So it’s only right that I learn how to dress so that people ‘hear’ the right things when they look at me. She also, in a completely badass move, papered her school with signs reading: ‘Don’t humiliate her because she is wearing shorts.
Even in our final week, which had fancy-dress theme days, there was talks of cancelling it unless the outfit ‘was very obviously a costume.’ By the end, we begged for a uniform.
Were the line to be drawn thinly around the utilitarian benefits of school uniform (which apply to boys and girls), allowing for a much wider realm of self-expression, such expressions could be discussed independently so as to challenge sexualised stereotypes. If we don’t want to be raped then stop being women with with women parts and clothes which show those woman parts.
I realize that many of you think that dress code is ridiculous and should just be eliminated so to not make women feel like they are just distractions.
A few years later I hear from another Director in the company that they had stopped the uniform policy, because the cost of replacing them when they eventually fell apart was too expensive.
Yes, we’re all (including boys) more than our hormones and everyone is capable of self restraint but being distracted by someone is involuntary especially as a teenager. But if you want boys to start changing their natural behavior, then maybe you should start thinking about yourself not as a distraction, but a woman who is too good for boys, who can stand up for herself no matter what she is wearing.
Why do I have to list all of the implications of what I’m wearing before I leave the house?
When all you have is school and sports somehow the attention one would get would come from scoring high on tests or winning a wrestle match.
But not because of what the boys might think but because I don’t feel like that kind of dress is appropriate for a school setting. I propose that we continue with dress code AND teach boys not to view women as merely sexual objects. If we want to be equal then girls should also be wearing the trousers that keep the boys looking so smart. Uniforms weren’t meant to be used in this context, but hey it really worked in furthering the kids education. I do agree that boys need to be taught not to view women as objects or playthings, but as women we have more control over our sex drive then men. We all look horrible so it helps with being self conscious about bits of ourself or fashion choices.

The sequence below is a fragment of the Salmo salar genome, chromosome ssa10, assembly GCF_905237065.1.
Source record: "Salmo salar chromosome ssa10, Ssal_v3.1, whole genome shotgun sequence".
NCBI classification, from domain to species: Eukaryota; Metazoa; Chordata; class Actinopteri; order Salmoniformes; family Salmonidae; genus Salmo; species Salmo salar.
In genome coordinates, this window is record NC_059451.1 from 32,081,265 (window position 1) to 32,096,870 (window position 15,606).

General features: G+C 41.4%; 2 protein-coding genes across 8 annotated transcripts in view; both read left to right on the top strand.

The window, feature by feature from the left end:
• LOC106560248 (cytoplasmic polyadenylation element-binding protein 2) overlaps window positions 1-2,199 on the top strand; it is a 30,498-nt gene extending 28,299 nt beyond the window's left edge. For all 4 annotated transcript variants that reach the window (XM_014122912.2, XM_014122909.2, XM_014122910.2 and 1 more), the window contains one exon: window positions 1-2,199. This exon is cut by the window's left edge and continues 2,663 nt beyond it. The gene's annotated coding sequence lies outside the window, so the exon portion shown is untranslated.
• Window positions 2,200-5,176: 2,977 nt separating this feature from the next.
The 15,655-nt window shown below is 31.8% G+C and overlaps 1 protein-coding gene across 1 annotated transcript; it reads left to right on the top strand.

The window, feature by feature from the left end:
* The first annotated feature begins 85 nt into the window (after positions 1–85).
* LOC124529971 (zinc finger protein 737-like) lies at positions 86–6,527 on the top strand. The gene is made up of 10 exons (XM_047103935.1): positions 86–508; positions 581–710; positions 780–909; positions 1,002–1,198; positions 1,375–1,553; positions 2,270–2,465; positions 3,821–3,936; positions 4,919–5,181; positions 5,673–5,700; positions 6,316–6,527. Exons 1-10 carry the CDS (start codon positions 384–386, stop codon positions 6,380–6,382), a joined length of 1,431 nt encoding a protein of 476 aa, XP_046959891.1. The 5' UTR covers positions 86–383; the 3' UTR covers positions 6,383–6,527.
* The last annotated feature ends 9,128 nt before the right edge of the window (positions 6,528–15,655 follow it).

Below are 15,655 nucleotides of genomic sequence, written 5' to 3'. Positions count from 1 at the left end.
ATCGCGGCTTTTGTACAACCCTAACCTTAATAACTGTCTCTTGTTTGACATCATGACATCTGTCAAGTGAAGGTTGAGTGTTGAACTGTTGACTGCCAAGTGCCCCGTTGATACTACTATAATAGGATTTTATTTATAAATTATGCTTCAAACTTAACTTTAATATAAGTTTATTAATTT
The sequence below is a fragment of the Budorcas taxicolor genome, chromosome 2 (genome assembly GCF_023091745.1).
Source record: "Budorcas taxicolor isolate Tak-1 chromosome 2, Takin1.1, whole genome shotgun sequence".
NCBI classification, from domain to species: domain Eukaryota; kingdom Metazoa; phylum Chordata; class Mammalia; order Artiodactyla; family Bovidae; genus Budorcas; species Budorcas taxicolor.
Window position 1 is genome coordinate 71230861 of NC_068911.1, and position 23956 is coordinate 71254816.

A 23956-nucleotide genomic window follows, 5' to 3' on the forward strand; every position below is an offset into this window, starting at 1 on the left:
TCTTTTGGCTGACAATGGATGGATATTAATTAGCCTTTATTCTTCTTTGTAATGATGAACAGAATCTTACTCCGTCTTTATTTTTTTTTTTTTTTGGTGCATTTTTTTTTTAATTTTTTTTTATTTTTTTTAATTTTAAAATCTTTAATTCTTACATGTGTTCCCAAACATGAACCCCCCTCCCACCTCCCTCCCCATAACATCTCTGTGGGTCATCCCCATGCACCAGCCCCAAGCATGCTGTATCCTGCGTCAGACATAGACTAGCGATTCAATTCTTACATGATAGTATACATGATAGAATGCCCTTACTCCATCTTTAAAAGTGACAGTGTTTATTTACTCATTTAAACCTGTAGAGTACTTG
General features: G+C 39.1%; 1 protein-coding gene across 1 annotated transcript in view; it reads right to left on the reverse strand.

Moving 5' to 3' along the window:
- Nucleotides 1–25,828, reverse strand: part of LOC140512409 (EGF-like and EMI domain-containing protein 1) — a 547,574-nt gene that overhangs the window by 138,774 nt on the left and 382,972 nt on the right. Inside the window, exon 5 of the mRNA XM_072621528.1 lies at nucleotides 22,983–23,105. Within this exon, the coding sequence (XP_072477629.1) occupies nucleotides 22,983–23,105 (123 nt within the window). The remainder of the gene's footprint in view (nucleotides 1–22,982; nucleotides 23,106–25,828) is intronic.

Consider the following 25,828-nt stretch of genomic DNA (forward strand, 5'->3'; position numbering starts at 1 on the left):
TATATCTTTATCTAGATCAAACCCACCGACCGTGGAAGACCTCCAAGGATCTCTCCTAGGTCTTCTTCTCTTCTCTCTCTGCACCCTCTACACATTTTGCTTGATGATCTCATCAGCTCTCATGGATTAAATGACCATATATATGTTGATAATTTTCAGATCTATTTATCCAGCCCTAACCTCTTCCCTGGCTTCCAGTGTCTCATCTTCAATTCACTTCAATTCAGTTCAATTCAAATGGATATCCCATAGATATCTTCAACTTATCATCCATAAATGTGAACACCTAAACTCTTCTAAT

And yet, they choose the shortest, tightest skirts imaginable and I find myself daily asking girls to pull their skirts down.
If I had a choice between uniform or my wardrobe when we were kids I’d be happy to get noticed for who I am rather than give some kiddie a peek. In order to help them to not think of us as objects, we need to dress in a way that honorers them as well.
We go to school to learn about things, not worry about how to present ourselves or worry that the person we fancy showing skin just made us miss what the teacher said.
By having these guidelines in place we are not shaming the girls at all; on the contrary, we are encouraging the non-sexualisation of girls who are under the age of 16. I see their pants, and it is not something I want to be faced with when trying to tackle shakespeare or linguistics.
It is the girls who choose to push this boundary, and it is with a heavy heart that I hear of girls being bullied for skirts that are too long. The children in their way have embraced the sexualisation and we, as the adults responsible for their well being, are coping as best we can with the ever present reality that children are not children anymore. Protest all you will, but I say that true equality of the sexes would mean trousers for all. We’ve got more than equal rights (which is fortunate as I am not a trouser woman) but girls just seem to take this too far. Does this then mean that we should get everything out and claim that it is all just part of expressing our rights as women?
I would rather be professional and acknowledge that in work, everyone should maintain a professional standard.